The engine’s power is ample, and the delivery is a hoot. Whacking on the throttle at just about any speed makes the Gunner shoot forward (sorry, it had to be done) with authority. It even has the oomph to purposefully launch the bike from second gear – not that any MO staffer would ever forget to downshift to first. Everywhere across the rpm range, the Gunner’s engine feels more powerful than previous Victory cruisers. So, how is it that an unchanged engine feels stronger? Easy, the Gunner carries less weight. While the frame is essentially the same item as the Gunner’s cruiser siblings, the bike’s mass has been lessened to the tune of about 10 pounds.
The weight loss doesn’t sound like much until you consider where it was removed. According to the press briefing, “most” of the weight loss was courtesy of the spiffy new 16-in. wheels. So, aside from having a cool, spoke-wheel-like look, the new design carries less poundage. This is a technique that Victory – and just about every road racer seeking more acceleration and lightened handling – has used before. Look to the Judge mentioned above for an instance in which Victory employed this. The lessened rotational mass means that the wheels can accelerate quicker while also carrying the handling advantage of turning quicker and having less unsprung weight. When riding a Gunner fit with Victory’s Stage 1 exhaust kit, which happens to be lighter and deliver a massaged power curve (plus a street-reasonable exhaust note), the Gunner’s power delivery bumped up a noticeable couple of percentage points.
Riding the Gunner around Florida highlighted its enjoyable character. The suspension worked well on the smooth, mostly straight roads we covered. The ground clearance was cruiser average plus a little bit, so the fun didn’t end overly soon in the turns we did encounter. Pegs touched down first and left a decent margin before anything else. Those looking for more ground clearance can opt for the Victory accessory shock that offers a one-inch increase in ride height, giving more travel to damp road irregularities.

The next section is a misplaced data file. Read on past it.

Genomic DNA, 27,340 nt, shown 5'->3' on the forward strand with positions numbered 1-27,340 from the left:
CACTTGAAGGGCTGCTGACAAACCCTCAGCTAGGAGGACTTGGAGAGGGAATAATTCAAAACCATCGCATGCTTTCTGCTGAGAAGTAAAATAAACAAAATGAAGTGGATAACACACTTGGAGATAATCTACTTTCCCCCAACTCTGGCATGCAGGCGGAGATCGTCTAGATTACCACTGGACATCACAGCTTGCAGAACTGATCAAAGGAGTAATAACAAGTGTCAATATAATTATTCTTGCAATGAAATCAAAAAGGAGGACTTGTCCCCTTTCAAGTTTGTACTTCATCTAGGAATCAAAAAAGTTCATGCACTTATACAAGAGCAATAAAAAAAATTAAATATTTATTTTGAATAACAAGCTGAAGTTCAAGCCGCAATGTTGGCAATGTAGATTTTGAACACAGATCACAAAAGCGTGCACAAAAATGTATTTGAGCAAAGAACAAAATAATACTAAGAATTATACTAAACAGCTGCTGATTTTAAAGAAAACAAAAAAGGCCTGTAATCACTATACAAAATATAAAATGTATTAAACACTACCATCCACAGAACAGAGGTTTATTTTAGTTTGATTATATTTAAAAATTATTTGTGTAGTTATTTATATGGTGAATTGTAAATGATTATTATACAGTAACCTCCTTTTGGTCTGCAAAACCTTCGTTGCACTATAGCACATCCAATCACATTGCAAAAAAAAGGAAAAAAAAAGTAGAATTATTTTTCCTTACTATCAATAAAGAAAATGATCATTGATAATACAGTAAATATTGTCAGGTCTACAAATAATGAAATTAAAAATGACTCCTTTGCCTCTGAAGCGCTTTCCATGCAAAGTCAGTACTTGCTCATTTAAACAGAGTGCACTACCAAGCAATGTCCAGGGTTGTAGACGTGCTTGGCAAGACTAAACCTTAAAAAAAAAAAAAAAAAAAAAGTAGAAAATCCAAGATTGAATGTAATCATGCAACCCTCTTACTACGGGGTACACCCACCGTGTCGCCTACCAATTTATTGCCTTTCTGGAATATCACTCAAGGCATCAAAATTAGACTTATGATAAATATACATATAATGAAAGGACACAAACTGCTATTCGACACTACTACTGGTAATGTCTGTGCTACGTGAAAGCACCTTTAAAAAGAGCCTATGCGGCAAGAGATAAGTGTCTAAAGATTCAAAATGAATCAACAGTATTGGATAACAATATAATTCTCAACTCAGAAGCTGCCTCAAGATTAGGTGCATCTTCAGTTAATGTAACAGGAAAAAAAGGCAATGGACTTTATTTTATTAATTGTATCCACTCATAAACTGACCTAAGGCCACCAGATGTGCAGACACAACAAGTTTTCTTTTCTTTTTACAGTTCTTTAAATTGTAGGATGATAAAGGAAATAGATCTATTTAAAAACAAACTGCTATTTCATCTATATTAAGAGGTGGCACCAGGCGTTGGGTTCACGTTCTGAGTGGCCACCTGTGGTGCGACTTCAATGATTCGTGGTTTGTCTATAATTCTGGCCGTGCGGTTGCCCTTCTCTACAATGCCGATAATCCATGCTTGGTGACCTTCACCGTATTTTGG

The Gunner’s brakes worked well, delivering the power necessary to haul a bike with a claimed dry weight of 649 lb. plus a 170-lb. rider (also a claimed weight). The single 300mm discs, front and rear, provide surprisingly good power and feel when in full-on whoa-mode. The pad compound and the four-piston caliper do a great job of getting the most out of a single front disc. The pedal is well-positioned for the rider’s foot placement on the rubber peg.
At highway speeds, the riding position felt optimal with the slight reach to the bar combatting wind blast which was largely obscured by the rider’s location down in the bike. The foot position is slightly forward of midway without an overly long reach. The stock solo seat feels multi-hundred mile comfortable. However, the factory accessory red seats that appeared to have the exact same shape and padding were not as comfortable. A thick seam that ran under the rider’s butt looks to be the culprit. While the seam is there on the stock seat, the accessory one appears bigger, probably due to the use of thicker material.
Rolling down the road highlights the smoothness of the Freedom 106 engine. At elevated speeds, both the grips and the pegs are still. Even sampling a set of billet grips, with no rubber padding to damp vibration, the vibes are barely noticeable. Oddly, the mirrors blurred so badly at speeds above 65 mph that they were practically unusable while the grips remained smooth. Perhaps this is a resonance with the frequency of vibrations coming from the road.
A couple hours on a new bike isn’t enough to give a complete review of its capabilities. However, the saddle time was plenty to learn the large strokes of the Gunner’s character. Victory has created a stylish and capable cruiser with tons of attitude and a fit and finish that belies its low (for big-inch cruisers) price. While you don’t get any bells and whistles, like color options or ABS, $12,999 buys a Big Twin with plenty of attitude, performance, and comfort. The extra dollars saved with the Gunner over other Victory models could go towards customization or modification. If you’re buying this bike for its performance, the Victory Stage 1 exhausts might be a good place to start. Victory expects the Gunner in showrooms in early April.
If you’re still wondering if the Gunner is really a bobber, the answer is, as it was the day the bike was announced: The Gunner is as much of a bobber as the law will allow it to be from an OEM.